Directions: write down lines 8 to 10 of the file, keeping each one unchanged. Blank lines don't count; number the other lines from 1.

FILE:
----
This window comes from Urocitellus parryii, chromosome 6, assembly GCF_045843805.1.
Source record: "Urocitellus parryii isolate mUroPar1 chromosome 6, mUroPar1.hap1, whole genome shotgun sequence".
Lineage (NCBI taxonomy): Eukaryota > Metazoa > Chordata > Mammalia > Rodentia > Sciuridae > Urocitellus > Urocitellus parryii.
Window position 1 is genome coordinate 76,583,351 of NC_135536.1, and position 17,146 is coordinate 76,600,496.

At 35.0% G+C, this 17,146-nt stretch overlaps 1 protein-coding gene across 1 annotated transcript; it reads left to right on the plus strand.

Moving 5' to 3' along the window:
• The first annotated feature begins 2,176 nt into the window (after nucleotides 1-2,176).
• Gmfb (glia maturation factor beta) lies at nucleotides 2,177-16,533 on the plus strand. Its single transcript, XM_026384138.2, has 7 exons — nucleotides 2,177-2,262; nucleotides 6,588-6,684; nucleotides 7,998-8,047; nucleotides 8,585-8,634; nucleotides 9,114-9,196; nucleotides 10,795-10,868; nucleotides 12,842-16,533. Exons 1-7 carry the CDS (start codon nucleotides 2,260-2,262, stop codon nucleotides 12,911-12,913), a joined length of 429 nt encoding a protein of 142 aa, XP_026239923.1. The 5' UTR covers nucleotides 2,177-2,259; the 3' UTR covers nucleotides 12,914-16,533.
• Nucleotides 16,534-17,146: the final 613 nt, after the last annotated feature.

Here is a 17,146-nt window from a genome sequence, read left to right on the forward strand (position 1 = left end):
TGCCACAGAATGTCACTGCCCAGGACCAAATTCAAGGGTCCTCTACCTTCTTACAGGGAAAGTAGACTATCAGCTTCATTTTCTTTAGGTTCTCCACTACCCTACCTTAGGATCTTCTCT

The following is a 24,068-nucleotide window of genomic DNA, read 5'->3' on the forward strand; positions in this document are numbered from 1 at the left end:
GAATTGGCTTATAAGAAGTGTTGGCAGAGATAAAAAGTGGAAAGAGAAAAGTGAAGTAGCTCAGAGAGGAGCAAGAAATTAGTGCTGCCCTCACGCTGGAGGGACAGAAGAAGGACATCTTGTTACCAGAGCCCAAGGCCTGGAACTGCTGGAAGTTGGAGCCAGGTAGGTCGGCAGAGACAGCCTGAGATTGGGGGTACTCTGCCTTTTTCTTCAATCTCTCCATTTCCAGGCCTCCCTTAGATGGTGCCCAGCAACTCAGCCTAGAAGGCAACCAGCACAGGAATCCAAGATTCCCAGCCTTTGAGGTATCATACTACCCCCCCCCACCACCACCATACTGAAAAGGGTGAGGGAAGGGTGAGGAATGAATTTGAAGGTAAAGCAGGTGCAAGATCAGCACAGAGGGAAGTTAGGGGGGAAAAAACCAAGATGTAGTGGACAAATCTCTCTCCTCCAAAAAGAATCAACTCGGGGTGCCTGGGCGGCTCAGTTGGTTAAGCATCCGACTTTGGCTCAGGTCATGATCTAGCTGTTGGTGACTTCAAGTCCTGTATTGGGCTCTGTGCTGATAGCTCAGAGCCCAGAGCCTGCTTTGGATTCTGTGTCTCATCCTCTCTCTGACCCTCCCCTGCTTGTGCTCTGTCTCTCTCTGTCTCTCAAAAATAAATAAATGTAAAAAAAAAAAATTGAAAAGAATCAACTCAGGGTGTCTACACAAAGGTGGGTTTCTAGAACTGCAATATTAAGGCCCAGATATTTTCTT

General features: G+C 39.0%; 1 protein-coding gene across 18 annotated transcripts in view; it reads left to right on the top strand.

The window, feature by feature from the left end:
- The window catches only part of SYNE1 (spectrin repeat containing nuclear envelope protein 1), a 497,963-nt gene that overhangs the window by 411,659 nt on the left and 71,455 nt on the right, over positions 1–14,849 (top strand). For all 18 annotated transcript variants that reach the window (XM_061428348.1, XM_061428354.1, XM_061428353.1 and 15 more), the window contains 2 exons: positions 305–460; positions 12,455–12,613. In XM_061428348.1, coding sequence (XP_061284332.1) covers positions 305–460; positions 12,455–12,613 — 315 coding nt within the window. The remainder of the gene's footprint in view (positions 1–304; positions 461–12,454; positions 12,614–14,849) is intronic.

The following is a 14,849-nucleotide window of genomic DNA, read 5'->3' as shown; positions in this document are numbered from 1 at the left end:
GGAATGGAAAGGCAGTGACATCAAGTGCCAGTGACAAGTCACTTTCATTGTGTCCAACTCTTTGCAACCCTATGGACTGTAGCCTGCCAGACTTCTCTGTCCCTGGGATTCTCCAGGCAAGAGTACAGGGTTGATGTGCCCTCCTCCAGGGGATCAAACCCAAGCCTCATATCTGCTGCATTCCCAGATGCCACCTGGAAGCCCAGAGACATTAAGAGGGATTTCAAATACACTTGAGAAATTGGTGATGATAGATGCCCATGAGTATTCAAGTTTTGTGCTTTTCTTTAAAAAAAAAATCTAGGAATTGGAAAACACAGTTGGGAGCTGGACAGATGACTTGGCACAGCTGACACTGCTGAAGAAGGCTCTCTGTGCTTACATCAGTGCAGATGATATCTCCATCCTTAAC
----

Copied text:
• Gmfb (glia maturation factor beta) lies at nucleotides 2,177-16,533 on the plus strand. Its single transcript, XM_026384138.2, has 7 exons — nucleotides 2,177-2,262; nucleotides 6,588-6,684; nucleotides 7,998-8,047; nucleotides 8,585-8,634; nucleotides 9,114-9,196; nucleotides 10,795-10,868; nucleotides 12,842-16,533. Exons 1-7 carry the CDS (start codon nucleotides 2,260-2,262, stop codon nucleotides 12,911-12,913), a joined length of 429 nt encoding a protein of 142 aa, XP_026239923.1. The 5' UTR covers nucleotides 2,177-2,259; the 3' UTR covers nucleotides 12,914-16,533.
• Nucleotides 16,534-17,146: the final 613 nt, after the last annotated feature.

Here is a 17,146-nt window from a genome sequence, read left to right on the forward strand (position 1 = left end):